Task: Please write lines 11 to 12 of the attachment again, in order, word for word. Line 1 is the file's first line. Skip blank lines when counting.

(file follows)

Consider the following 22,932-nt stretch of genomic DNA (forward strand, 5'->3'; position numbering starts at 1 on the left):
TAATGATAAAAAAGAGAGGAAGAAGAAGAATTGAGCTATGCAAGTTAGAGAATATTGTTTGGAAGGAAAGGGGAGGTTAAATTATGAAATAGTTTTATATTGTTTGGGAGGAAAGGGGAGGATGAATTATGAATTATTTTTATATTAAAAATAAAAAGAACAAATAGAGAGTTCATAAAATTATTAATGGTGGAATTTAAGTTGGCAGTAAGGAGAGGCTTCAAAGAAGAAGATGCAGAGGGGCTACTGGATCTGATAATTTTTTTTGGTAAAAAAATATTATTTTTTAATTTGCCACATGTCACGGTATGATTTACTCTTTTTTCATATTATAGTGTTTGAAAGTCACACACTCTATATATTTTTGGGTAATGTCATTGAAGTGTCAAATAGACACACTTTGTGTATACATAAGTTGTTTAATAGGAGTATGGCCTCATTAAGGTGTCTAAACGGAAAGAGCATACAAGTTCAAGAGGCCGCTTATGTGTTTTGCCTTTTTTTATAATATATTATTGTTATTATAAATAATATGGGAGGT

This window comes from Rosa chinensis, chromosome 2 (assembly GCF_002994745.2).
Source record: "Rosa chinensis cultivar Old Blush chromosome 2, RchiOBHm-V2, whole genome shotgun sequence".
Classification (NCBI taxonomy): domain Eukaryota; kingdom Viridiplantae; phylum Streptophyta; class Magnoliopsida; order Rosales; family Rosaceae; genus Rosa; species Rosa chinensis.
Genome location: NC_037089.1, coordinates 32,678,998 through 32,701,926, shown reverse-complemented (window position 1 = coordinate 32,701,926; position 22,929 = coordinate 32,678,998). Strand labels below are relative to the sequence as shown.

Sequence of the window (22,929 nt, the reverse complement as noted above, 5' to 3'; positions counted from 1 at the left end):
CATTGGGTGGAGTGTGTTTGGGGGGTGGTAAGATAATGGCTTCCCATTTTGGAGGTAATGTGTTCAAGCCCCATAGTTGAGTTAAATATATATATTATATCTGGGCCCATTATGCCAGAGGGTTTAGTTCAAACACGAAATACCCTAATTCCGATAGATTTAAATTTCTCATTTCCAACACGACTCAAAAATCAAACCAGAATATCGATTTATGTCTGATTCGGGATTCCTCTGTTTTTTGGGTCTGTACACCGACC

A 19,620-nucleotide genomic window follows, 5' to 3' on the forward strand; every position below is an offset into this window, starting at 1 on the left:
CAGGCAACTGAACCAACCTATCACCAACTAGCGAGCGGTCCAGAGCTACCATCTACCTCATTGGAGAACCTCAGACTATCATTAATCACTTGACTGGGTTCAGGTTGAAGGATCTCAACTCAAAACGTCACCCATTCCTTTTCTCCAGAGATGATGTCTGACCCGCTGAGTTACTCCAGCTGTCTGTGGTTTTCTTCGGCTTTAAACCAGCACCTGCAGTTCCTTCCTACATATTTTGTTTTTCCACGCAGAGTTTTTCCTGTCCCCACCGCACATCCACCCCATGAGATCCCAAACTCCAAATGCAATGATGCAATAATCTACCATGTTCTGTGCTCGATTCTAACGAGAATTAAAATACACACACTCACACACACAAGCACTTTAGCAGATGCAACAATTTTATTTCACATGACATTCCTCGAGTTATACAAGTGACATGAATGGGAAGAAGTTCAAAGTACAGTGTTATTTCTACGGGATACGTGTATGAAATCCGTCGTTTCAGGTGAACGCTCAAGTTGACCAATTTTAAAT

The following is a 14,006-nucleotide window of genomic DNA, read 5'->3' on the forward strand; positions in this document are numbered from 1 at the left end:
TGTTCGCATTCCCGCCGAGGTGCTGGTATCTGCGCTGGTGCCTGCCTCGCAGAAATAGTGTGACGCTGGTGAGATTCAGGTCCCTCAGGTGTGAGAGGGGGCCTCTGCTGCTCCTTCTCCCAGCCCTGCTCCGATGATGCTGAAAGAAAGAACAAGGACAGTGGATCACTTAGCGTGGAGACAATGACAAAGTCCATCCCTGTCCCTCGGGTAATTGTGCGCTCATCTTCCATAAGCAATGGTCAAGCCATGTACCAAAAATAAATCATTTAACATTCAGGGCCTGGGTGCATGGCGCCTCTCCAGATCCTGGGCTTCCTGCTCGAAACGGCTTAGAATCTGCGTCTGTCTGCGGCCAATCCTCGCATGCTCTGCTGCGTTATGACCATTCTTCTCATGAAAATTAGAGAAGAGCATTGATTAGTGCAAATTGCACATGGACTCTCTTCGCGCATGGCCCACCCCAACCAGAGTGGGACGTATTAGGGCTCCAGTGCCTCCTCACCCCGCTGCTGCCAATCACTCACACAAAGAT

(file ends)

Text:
The following is a 14,006-nucleotide window of genomic DNA, read 5'->3' on the forward strand; positions in this document are numbered from 1 at the left end:
TGTTCGCATTCCCGCCGAGGTGCTGGTATCTGCGCTGGTGCCTGCCTCGCAGAAATAGTGTGACGCTGGTGAGATTCAGGTCCCTCAGGTGTGAGAGGGGGCCTCTGCTGCTCCTTCTCCCAGCCCTGCTCCGATGATGCTGAAAGAAAGAACAAGGACAGTGGATCACTTAGCGTGGAGACAATGACAAAGTCCATCCCTGTCCCTCGGGTAATTGTGCGCTCATCTTCCATAAGCAATGGTCAAGCCATGTACCAAAAATAAATCATTTAACATTCAGGGCCTGGGTGCATGGCGCCTCTCCAGATCCTGGGCTTCCTGCTCGAAACGGCTTAGAATCTGCGTCTGTCTGCGGCCAATCCTCGCATGCTCTGCTGCGTTATGACCATTCTTCTCATGAAAATTAGAGAAGAGCATTGATTAGTGCAAATTGCACATGGACTCTCTTCGCGCATGGCCCACCCCAACCAGAGTGGGACGTATTAGGGCTCCAGTGCCTCCTCACCCCGCTGCTGCCAATCACTCACACAAAGAT